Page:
Sunday, November 30, 2008

Distractions - Motorcycles and Moving

My son has a toy motorcycle that he won’t let out of his sight. He sleeps with it. He bathes with it. He tries to eat with it, but I won’t let him. He loves his “motor.” He has a “papa” that sits on the front and a “mama” that sits on the back. When I say something he doesn’t like, he rips the mama off the back and throws her to the ground. Later, when he’s happy with me, he demands we look for the missing mama. No matter what I’m doing—cooking, cleaning, writing—he pulls on my hand and leads me away saying, “Help, mama, help.” That’s what toddlers do, I suppose. And most times I’m happy to go. He’s an easy-to-justify distraction from my work.

Harder to reconcile are the little distractions of daily life.

St. Augustine is supposed to have said, "Even the straws under my knees shout to distract me from prayer." I don’t pray, but I know about distraction. The refrigerator hums, the clock ticks, a bird chirps, and they each remind me of something. There are endless cups of tea shouting to be made, a parade of dishes calling to be done, and so many views out the window waiting to be stared at that it’s amazing I ever write a word. Oh, and then there’s my son, who is just too cute to ignore.

Weeks ago, when I was packing up my life to move to the Netherlands, I got so much writing done. It distracted me from the more daunting task of deciding which items deserved a spot in one of our six allotted bags. I can spend hours dickering over word choice, but that seems like play compared to these decisions. Now I’m semi-settled and back to fending off distractions from writing.

I suppose it’s about choosing your distraction. I choose the toddler but not that third pot of tea. I choose the quiet evening with my husband but not the random browsing of the internet. I will let myself be led by the hand up the stairs and to the bedroom where together we grope beneath the bed to find the mama and put her back on the motor. We do it again and again every day until it becomes a ritual.

Saturday, November 22, 2008

On marrying foreign men- and Skype

Lisa's leaving us!  

Let this serve as a warning- do not marry a man from the Netherlands, no matter how wonderful he is.  (And Michiel is wonderful.)  Lisa and Michiel will be settled in the Netherlands by Thanksgiving, and the rest of us Slushies will have to figure out how to incorporate Skype into our critique group.

We meet at a local Panera (free WiFi!) and I have a PowerBook.  We hope Skype will allow Lisa to play a part in the critiques, even though our meeting won't even start until after midnight for her.  I can just imagine us passing around my laptop.  And what happens if we start fighting about someone's work?  (That's one of my favorite times: a few Slushies absolutely for what one person wrote, other Slushies completely against.  Always a sign the writer's on to something good.)  Our fights- passionate discussions, rather- aren't exactly orderly.  What happens to my laptop then?  I doubt we could pass it around fast enough, and there will be poor Lisa in the Netherlands, mug of tea in hand, watching a deserted screen pointed at some random spot in Panera- probably at someone who chews with his mouth open.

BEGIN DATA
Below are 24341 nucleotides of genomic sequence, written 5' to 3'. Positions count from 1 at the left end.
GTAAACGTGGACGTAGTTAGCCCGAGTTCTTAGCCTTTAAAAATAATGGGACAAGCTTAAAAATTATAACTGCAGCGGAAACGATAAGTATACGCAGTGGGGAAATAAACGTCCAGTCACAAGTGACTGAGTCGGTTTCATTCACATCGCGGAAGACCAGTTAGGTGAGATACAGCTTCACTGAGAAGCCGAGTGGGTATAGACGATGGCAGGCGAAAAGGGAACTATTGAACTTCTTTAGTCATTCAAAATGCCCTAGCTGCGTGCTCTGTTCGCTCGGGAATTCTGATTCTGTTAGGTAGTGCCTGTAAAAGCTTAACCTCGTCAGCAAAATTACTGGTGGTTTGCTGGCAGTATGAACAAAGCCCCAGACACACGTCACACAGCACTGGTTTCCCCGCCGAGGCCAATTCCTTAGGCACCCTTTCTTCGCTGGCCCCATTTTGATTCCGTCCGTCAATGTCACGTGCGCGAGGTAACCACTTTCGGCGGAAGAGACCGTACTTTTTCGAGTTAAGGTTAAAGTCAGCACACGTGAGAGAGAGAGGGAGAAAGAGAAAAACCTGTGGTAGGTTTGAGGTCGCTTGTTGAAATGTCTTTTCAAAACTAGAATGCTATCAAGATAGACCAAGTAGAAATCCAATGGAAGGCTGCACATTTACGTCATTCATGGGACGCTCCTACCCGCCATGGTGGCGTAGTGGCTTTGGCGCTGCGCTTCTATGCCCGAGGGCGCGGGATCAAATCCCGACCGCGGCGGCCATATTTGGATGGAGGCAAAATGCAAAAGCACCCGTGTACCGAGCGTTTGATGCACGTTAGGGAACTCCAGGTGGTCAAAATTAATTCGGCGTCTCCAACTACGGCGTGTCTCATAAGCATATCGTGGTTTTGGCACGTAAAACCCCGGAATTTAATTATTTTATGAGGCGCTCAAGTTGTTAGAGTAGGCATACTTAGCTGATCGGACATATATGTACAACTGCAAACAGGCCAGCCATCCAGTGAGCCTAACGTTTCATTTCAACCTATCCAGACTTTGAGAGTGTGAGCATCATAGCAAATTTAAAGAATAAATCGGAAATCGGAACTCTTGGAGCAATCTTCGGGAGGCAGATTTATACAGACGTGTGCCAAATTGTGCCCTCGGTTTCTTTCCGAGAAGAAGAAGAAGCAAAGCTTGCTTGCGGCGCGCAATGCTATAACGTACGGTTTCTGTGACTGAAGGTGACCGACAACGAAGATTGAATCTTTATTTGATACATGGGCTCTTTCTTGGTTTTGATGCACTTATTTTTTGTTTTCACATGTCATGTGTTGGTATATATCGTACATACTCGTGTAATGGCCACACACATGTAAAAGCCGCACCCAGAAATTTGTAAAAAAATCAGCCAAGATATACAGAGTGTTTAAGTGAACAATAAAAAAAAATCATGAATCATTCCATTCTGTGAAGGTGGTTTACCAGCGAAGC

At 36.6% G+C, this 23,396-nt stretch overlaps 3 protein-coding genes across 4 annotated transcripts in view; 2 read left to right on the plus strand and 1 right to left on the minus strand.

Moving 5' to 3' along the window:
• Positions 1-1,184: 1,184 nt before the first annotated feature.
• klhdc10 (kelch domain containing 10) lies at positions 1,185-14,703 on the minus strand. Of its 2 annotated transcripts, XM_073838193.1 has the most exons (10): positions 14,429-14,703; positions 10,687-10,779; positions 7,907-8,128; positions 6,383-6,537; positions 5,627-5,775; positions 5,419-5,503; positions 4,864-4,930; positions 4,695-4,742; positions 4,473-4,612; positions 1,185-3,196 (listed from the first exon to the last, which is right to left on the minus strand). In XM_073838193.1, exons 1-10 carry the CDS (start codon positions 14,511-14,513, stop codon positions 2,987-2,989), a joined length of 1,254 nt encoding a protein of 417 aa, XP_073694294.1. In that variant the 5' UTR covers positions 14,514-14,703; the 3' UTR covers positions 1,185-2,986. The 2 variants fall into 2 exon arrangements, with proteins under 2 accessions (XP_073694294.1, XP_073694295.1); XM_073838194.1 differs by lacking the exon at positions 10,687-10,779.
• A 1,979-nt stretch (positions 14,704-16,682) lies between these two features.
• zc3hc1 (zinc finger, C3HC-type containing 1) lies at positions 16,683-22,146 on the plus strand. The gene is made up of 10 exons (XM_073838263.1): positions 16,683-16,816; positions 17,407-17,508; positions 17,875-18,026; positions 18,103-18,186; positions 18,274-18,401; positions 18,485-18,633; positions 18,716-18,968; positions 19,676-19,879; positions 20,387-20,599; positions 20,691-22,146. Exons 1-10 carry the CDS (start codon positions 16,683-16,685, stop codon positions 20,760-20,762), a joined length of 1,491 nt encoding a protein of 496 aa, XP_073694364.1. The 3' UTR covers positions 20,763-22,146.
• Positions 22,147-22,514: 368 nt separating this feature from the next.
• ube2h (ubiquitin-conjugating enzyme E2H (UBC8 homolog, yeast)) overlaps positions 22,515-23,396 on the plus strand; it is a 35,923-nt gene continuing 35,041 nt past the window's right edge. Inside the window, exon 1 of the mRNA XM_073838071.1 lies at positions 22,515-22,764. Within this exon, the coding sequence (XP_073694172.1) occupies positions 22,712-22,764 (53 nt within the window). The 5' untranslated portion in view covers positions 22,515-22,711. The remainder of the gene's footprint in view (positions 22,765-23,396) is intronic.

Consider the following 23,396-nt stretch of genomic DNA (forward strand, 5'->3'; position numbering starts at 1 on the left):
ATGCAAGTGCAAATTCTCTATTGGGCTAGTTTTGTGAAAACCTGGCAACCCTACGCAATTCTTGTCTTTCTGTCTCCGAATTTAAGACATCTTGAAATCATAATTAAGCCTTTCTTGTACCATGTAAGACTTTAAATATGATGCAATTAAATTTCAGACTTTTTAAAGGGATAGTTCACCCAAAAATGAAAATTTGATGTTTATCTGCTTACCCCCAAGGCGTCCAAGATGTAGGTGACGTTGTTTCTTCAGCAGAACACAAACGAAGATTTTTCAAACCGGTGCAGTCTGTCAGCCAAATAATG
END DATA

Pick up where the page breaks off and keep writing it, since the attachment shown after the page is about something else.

Anyway, we'll let you know how it goes.  Our first international Slushbuster meeting won't happen till after Thanksgiving.  

Goodbye, Lisa!  We love you.

Thursday, November 20, 2008

What is a Slushbuster?

Slushbusters is the name we chose for our children’s writing critique group. Why? Because one of our goals is to make our way to the top of editors’ slush piles. So now you’re asking, “What’s a slush pile?” Those of you already involved in publishing, bear with me a moment while I explain. When an unsolicited manuscript is sent to a publisher, it goes in with all the other manuscripts that don’t get routed straight to an editor’s desk. It may be months before the envelope is even opened. Usually the slush pile manuscripts are read by an assistant or an intern, and only the very best are sent along to an editor. There are a couple of ways around this process, such as having an editor request a manuscript because they met you in person at a writing conference. “Breaking out of the slush pile” is what many new (and not so new!) authors want, because it means that the people making the big decisions are reading your work.

But Slushbusters with a capital “S” means more than that. We help each other become better writers. We support each other through road blocks and rejections. We offer criticism when work isn’t the best it can be. We share good books and blogs and websites. We go to conferences where we can meet other writers and learn from them. And somehow, in the middle of it, we’ve become friends who happen to have a pretty good time.

We decided that seven was as many people as we could handle in the group. There’s only so much time for critiques! But we’re having so much fun we’re ready to share. Here you’ll read our thoughts on critique groups, children’s literature, and taking the baby steps (and falls!) every writer must on the way to publication. Welcome to the Slushbusters blog.